Read: Psalm 91
You will not fear the terror of the night, or the arrow that flies by day, or the pestilence that stalks in darkness, or the destruction that wastes at noonday (Psalm 91:5-6, NRSV).
This past week we all experienced a jaw-dropping example of propaganda. That this pernicious example originated with the president of the United States makes it more jaw-dropping still. Although he later claimed to be speaking sarcastically, his breathless—and irresponsible—remarks about the possible benefits of injecting disinfectant to kill the coronavirus sent public health officials and bleach manufacturers scrambling to clean up his mess. (For details, see NPR April 24, 2020)
Propaganda is defined as “information—especially of a biased or misleading nature—that is used to promote a point of view.” While we are used to encountering this in the political sphere, it haunts the halls of theology as well. It can do just as much damage there—even when it’s wielded by well-meaning believers.
Make no mistake: bad theology can kill you. What’s worse, it can kill other people.
Here is a case in point: Psalm 91. I have lost count of the times I have heard people reference this psalm as a source of comfort in the midst of the pandemic. Don’t misunderstand; I draw comfort from this psalm, too. But comfort must be derived very carefully. It will not do to rub this psalm like a rabbit’s foot, thinking that it by doing so we are somehow magically protected from the “deadly pestilence.”
What, precisely, does this psalm promise? Refuge and protection, certainly. How else are we to interpret these words?
Because you have made the LORD your refuge, the Most High your dwelling place,
No evil shall befall you, no scourge come near your tent (vv. 9-10).
Those who love me, I will deliver; I will protect those who know my name.
When they call to me, I will answer them; I will be with them in trouble,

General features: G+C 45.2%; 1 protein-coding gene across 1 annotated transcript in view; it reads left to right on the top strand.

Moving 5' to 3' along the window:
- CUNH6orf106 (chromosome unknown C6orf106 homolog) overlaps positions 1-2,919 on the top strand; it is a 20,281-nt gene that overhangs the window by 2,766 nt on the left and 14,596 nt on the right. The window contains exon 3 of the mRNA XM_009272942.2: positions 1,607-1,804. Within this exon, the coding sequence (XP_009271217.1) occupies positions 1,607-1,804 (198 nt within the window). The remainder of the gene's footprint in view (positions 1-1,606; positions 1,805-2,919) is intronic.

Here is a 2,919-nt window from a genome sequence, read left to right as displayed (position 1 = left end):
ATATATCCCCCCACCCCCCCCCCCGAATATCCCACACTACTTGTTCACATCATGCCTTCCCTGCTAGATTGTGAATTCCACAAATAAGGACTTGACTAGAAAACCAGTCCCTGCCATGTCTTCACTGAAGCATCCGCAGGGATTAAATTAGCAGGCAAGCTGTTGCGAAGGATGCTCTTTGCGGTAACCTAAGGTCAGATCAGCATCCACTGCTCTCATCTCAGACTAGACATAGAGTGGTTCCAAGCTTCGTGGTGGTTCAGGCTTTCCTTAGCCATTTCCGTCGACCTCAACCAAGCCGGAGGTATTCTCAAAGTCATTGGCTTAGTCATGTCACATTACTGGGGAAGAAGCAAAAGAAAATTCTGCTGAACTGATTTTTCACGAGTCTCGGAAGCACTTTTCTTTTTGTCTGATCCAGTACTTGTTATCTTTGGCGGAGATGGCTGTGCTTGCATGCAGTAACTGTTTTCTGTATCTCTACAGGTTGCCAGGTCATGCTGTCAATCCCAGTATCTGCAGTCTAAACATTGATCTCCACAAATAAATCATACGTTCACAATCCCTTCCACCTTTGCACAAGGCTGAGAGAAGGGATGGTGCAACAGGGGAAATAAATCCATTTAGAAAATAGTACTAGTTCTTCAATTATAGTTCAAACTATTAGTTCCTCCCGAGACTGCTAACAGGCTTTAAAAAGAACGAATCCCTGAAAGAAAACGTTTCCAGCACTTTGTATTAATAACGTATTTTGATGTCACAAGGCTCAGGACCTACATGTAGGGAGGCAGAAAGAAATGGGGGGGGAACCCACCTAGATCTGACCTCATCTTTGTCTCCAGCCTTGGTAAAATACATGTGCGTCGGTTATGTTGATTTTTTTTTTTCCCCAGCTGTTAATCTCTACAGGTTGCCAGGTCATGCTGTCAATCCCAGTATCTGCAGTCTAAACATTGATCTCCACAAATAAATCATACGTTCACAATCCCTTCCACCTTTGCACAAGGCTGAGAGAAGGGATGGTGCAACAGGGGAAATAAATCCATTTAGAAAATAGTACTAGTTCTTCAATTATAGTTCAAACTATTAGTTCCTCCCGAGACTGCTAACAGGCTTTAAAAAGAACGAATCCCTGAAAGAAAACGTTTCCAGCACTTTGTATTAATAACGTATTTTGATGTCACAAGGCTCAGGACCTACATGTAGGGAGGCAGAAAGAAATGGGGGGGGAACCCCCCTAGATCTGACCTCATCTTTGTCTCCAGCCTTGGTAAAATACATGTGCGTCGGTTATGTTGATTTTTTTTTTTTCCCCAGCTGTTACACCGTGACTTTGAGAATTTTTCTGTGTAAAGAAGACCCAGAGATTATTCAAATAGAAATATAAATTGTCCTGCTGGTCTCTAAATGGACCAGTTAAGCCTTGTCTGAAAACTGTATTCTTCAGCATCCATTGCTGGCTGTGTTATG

I will rescue them and honor them.
With long life I will satisfy them, and show them my salvation (vv. 14-16).
So, yes—these words pack some powerful comfort in the midst of a pandemic. At the very least, they promise that God will honor the covenant relationship that exists with those “who live in the shelter of the Most High, who abide in the shadow of Almighty” (v. 1). From a Christian perspective, that sense of covenant identity is reinforced by the knowledge that “neither death, nor life…nor anything else in all creation, will be able to separate us from the love of God in Christ Jesus our Lord” (Romans 8:38-39).
Does that mean that anyone who “claims” such verses is immune from catching COVID-19? Of course not. To insist on this is to hold God hostage to the limits of our own understanding. Jesus had some stern words for Satan when the latter tried to tempt him with verses from this same Psalm (see Matthew 4:5-7 and Luke 4:9-13). “Do not put the Lord your God to the test,” Jesus cautioned, and Satan went scurrying away.
We also might want to consider what such claims do to our neighbors. First, there is the risk that our “rabbit’s foot religion” may actually expose others to the virus. Secure in our own invulnerability, we may rush to church or to the store, leaving our masks and our brains behind. But we should also consider what our over-confident claims imply for those who have succumbed to the virus. Was their faith insufficient? I would hate to argue that line of logic with the families of all the believing priests, pastors, and health-workers who have died in the line of duty these past weeks.
As most of you know, I have been riding out the pandemic in Rome, Italy. I first encountered the “Via di Propaganda” street sign when I was looking for a short-cut to the Spanish Steps. Why was I surprised when I got lost? I should have known that “Propaganda Street” never works as a shortcut. If we want to get somewhere good, we have to do the hard, humble work of considering facts and weighing consequences. There are no shortcuts. The longest way around is still the surest way home.
Ponder: Have you ever heard someone “claim” Psalm 91 in a way that made you uncomfortable? If so, what was that discomfort about?
I am content, O Father to leave my life in Thy hands,
believing that the very hairs upon my head are numbered by Thee.
I am content to give ever my will to Thy control,
believing that I can find in Thee a righteousness that I could never have won for myself.
I am content to leave all my dear ones to Thy care,
believing that Thy love for them is greater than my own…
to Thee, O God, be glory forever. Amen.
From “A Diary of Private Prayer” by John Baillie (1886-1960),
Scottish Theologian and Professor
- Here is a gentle setting of Psalm 91 by John Michael Talbot: J M Talbot’s Psalm 91
- Here is a setting from the album, Lighten Our Darkness, sung by the Cambridge Singers and conducted by John Rutter: Cambridge Singers Psalm 91
Introduction to the Roman Roads Series
As many of you know, I am spending my sabbatical in Rome, Italy. Thanks to the coronavirus, it is turning out to be something less than a “Roman Holiday.” While a pandemic was not part of my original itinerary, it does lend a unique perspective to my writing these days. I offer these reflections along with my prayers for the health and safety of our world. May God bless and keep you all!